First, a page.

Christine Tezak: God, I hope this isn't something that's normal. I'd like to think that this is a very novel experience we're going through in electricity. There is -- I would disagree with John's contention that this is all, you know, a political problem with the suppliers. The political problems are far deeper than that. I think there is a supplier class that has been struggling financially, and they are looking for ways to accommodate the political reality -- that their business model needs a lot more price volatility than politicians are willing to permit.
Mary O'Driscoll: OK, when you're saying the supplier class, you mean like the merchant power suppliers --
Christine Tezak: Yeah, there's more than just --
Mary O'Driscoll: That have been really --
Christine Tezak: When you talk about suppliers, you have a wider group of folks. We don't -- we no longer have a homogeneous group of folks supplying the wholesale market for electricity. We have independent players that have different risk profiles and have different business goals and different business models from unbundled, vertically integrated -- from unbundled utilities and then those who remain vertically integrated. All three of these components make up the supplier side, and I think that what you're seeing is issues related to funding investment that are running up against this political problem of volatility. And I think that this is where we're having a problem. And the solution so far has been we're going to put in administrative programs like installed capacity markets, which is one of the few things that John and I, I think wholeheartedly dislike together. Or, you know, these other administrative solutions. And my concern is that someone looking at investment flows is that administrative programs are going to be very hard to do well.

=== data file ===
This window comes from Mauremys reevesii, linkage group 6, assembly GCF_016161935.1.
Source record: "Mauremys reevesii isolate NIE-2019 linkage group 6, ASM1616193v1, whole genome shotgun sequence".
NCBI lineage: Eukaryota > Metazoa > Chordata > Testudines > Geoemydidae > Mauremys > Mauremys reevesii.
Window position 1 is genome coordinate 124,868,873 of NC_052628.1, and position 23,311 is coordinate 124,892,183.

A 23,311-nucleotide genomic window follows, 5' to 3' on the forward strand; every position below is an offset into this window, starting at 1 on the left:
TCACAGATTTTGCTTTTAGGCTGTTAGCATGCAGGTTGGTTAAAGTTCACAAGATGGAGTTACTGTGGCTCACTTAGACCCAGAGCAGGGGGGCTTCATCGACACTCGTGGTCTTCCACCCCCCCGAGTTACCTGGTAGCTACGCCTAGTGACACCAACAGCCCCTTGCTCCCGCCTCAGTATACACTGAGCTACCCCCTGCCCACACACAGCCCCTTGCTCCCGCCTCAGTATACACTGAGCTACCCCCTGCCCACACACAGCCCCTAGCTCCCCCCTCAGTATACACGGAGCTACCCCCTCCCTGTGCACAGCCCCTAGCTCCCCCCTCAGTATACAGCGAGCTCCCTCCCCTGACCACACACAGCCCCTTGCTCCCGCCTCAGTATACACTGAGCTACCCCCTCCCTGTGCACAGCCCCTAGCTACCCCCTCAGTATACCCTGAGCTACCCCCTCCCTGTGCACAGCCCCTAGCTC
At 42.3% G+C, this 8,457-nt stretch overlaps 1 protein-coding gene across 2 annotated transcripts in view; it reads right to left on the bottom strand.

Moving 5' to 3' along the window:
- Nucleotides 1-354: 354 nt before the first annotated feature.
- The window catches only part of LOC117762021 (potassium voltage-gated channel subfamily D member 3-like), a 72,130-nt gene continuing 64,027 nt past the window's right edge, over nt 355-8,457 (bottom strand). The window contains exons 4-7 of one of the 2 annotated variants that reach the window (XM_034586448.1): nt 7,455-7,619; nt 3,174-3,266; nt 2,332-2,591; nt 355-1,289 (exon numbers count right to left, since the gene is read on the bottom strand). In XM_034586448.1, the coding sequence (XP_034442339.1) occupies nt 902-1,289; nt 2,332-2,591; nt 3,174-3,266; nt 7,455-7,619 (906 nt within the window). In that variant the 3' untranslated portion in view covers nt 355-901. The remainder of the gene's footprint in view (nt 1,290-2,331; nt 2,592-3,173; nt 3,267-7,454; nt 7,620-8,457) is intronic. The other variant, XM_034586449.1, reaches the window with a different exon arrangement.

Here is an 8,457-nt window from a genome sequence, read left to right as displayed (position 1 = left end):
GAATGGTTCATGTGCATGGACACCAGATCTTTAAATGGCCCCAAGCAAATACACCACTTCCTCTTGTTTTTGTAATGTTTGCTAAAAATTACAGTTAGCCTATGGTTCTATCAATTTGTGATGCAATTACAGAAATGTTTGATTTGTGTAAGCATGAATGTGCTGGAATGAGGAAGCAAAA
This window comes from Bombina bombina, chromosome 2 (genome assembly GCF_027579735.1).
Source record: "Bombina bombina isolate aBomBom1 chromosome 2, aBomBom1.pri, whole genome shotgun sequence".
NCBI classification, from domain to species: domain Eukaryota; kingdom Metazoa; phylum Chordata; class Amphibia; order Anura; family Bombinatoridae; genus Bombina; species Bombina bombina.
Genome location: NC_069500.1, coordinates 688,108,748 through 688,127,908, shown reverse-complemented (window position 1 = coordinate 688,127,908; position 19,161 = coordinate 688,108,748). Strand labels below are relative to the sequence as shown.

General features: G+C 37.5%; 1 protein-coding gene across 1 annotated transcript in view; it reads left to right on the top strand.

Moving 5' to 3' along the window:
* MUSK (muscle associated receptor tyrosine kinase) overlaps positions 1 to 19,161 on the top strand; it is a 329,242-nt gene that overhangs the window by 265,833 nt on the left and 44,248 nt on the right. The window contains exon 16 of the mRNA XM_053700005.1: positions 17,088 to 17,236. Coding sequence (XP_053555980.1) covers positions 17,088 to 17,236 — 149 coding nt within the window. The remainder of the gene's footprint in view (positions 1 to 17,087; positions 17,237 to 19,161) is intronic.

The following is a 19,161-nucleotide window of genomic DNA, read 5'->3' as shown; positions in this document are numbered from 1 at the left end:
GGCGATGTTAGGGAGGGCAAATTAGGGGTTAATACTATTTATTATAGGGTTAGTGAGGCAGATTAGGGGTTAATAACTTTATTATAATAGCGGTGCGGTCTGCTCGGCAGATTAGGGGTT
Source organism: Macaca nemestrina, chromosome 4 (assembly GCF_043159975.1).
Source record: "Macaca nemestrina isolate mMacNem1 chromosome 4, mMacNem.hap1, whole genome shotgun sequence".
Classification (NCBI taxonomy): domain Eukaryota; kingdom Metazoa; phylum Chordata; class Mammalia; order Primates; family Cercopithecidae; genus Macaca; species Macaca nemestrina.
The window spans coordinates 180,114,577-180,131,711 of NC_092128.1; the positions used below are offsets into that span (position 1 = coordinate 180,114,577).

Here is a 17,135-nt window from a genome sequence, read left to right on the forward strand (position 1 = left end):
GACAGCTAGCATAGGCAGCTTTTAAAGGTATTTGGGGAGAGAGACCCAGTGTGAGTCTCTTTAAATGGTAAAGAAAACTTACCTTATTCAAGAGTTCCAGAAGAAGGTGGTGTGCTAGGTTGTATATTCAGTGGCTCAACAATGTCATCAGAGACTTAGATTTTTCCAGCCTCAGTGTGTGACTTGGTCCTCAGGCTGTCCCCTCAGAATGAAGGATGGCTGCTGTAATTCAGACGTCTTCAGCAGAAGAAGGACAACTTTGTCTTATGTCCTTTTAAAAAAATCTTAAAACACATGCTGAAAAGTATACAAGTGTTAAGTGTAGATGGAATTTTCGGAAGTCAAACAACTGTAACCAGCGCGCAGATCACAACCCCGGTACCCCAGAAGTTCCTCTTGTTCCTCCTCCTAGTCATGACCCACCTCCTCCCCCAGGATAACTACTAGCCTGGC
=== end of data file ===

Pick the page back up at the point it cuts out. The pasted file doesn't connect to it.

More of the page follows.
Mary O'Driscoll: OK.
John Anderson: I just have to comment, and I think she's exactly right saying that there's a variety of different types of suppliers out there. But one of the problems that's causing us great concern is that, in the markets that are out there, we have a single clearing price. Everybody bids in, and they are dispatched until one clears the market, but then everybody gets paid that price. And, on top of that, they get paid for capacity in the capacity market, so they get two different revenue streams on this sort of thing. For the gas fire generator that's at the margin, that generator's having a difficult time financially right now. But for a vertically integrated utility, or a utility holding company that has a fleet of generators, many of them depreciating coal and depreciating nuclear, they get paid the gas fire price. They're making a lot of money. And, in fact, just yesterday, Exelon announced that Exelon Generations profits in the first quarter tripled from a hundred some million to 300 and some million dollars, and that was due, in my view, since they joined one of these organized markets and started selling their product in those organized markets. I agree with Christine completely. Those generators on the margin are having a terrible time, and they're going to continue to have a terrible time, by the way, as long as we have markets where there is no forward curve out there. There is no -- there are no bilateral contracts that go into the futures, so Wall Street feels comfortable that there's going to be a stream of income. In the markets we have out there, almost all the transactions are in the day ahead or hour ahead market. I don't think anybody from Wall Street's going to want to finance a new power plant that has a long life on such a short-term revenue stream.